Copying People: Photographing British Columbia First Nations 1860 - 1940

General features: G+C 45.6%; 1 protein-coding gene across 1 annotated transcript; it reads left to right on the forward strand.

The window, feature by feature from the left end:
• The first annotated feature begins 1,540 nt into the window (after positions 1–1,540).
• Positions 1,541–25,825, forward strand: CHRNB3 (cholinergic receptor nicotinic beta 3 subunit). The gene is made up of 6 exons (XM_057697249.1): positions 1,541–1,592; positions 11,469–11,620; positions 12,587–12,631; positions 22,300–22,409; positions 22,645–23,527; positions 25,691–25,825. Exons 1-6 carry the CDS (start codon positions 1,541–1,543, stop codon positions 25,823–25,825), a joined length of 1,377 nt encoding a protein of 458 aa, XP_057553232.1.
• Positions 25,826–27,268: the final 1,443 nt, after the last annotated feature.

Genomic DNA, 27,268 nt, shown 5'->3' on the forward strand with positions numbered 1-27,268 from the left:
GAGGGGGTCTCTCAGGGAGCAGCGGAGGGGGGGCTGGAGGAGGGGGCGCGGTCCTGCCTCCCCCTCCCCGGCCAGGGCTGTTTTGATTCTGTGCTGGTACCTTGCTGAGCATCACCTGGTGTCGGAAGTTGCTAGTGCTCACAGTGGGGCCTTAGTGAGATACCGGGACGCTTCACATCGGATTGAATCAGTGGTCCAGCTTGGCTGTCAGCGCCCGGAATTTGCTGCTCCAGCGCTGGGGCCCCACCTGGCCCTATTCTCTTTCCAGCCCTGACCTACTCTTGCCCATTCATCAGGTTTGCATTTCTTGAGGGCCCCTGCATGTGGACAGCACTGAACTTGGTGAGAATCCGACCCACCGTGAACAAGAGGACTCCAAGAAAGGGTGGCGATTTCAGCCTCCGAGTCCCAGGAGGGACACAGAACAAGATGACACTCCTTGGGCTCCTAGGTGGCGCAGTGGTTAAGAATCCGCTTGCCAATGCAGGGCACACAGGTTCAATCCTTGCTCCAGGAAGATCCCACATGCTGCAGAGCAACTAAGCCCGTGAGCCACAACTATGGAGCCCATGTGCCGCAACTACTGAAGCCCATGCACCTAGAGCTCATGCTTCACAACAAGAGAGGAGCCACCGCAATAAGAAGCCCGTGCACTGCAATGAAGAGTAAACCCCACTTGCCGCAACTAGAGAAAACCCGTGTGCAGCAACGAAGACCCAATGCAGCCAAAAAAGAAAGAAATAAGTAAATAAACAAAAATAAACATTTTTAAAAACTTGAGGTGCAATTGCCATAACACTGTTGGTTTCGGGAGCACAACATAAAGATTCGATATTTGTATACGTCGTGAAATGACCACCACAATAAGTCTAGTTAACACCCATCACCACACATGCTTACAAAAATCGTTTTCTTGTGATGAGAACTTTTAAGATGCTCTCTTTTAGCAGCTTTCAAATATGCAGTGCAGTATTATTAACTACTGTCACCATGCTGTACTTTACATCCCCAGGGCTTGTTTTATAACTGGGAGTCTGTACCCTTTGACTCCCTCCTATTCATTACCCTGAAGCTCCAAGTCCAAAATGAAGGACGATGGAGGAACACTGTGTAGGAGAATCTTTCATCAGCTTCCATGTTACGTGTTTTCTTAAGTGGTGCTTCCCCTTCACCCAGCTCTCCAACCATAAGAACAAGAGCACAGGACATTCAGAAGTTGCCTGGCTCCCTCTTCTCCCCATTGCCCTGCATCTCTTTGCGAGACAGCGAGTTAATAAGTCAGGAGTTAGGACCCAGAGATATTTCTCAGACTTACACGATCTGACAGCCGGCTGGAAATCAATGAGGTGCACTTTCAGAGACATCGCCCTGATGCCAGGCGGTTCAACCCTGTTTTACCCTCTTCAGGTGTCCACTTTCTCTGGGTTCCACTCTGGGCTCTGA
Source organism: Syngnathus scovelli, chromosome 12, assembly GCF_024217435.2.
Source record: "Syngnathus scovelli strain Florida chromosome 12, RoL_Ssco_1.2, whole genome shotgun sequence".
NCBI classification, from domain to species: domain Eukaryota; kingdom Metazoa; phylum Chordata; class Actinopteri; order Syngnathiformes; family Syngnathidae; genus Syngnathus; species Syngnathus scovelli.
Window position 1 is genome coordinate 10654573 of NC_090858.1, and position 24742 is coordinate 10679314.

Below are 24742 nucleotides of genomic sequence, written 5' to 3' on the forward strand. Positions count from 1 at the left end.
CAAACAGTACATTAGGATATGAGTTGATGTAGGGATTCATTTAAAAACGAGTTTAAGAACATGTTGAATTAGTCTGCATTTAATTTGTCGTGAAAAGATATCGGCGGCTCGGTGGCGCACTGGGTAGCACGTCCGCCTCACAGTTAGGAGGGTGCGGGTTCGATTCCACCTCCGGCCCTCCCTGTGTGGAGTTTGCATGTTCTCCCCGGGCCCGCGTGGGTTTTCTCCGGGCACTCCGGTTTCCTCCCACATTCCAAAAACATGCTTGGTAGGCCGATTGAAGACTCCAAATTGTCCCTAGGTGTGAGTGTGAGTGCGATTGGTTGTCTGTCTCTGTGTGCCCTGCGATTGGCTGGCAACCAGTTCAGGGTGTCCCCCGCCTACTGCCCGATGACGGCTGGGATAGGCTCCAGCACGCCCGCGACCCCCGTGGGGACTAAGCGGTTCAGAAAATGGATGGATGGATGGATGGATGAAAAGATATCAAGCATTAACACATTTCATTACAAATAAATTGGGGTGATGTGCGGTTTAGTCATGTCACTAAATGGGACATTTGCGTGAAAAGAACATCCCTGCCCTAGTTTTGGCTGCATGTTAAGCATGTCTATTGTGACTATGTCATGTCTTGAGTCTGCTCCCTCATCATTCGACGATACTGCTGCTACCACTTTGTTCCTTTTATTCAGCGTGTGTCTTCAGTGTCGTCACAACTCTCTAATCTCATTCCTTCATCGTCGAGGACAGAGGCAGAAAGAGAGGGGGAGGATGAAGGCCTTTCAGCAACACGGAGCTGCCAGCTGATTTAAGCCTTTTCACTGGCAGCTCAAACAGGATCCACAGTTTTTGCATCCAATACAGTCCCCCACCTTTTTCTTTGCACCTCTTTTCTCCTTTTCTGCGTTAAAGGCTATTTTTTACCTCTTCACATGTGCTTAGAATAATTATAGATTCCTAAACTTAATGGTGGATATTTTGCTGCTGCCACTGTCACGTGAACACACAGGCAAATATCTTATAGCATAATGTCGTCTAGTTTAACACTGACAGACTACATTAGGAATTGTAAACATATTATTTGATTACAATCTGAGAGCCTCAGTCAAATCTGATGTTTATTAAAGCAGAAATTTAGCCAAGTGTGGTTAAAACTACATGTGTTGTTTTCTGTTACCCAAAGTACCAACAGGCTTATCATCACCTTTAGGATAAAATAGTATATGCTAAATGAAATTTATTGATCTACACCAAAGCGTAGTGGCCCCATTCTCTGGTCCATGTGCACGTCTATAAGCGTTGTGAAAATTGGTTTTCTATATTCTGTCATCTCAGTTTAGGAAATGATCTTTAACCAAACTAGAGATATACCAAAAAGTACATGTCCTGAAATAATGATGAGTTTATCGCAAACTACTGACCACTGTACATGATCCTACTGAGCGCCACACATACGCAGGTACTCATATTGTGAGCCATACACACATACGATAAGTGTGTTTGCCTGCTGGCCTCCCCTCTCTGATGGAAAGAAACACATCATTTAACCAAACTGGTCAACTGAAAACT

Copying People: Photographing British Columbia First Nations 1860 - 1940 explores the wealth of archival photography taken by Non-Natives in British Columbia. The author looks at the historical context of the photograph and the difficulty contemporary viewers have in discerning the truthfulness of the image. Francis explains the historical development of the photograph and briefly identifies key photographs working in Canada from 1860 to 1940. Many of the photographs are houses in archival institutions and were collected for a variety of reasons. The author provides his selection criteria for choosing each image so that all tribal groups in British Columbia are represented. The book is divided into three major sections that cover the earliest images, and the other two sections show images of coastal people and interior communities. Photographs were taken by portrait photographers, amateurs working for government, missionaries, and military personnel. Some actually posed their clients in ways that stresses their Indianness or their assimilation. In the work of Edward Curtis the props and poses accentuate the sitter's precontact culture. Although Curtis found First Nations people living contemporary lifestyles he nevertheless imposed his stereotyped perspective of what an Indian should look like. The author makes this point very clear. Each of the 150 photos is identified with details about photographer, date, tribal groups and name of sitter. For some images this information is missing and the viewer is left to wonder who the person was. Interesting images include photographs of brass bands, family portraits, and pictures of groups involved in sports and work activities. Fishing images are present as well as groups of First Nations working in activities such as hop picking and berry picking. The author uses modern tribal names preferred by British Columbia First Nations throughout the text and captions. The first section covers images taken by photographers from 1860 to 1900. These images include tribal groups such as Coast Salish, Secwepemc, Nuu-chah-nulth, Kwakwaka'wakw, and Tsimshian. Tribal groups represented in the Coastal section include: Gitksan, Nisga'a, Haida, Kwakwaka'wakw, Nuu-chah-nulth, Coast Salish, and Squamish. Interior First Nations include: Tahltan, Carrier, Sekani, Secwepemc, Nlaka'pamux, Interior Salish, Okanagan, Sto:lo, and Ktunaxa-Kinbasket. Photographs include family and individual portraits of First Nations in traditional and contemporary clothing, group photographs of sports teams, workers, church groups, residential school students, and soldiers. This book contains a bibliography and tribal map. The essays introducing each section contain valuable information about tribal groups, historical context, the photographers, and stereotyping. Students in secondary school and general readers as well as scholars will find value in this documentation of British Columbia First Nations through photographs. Copying People is an authorized student resource for Alberta Education grade 10, 11, and 12 courses.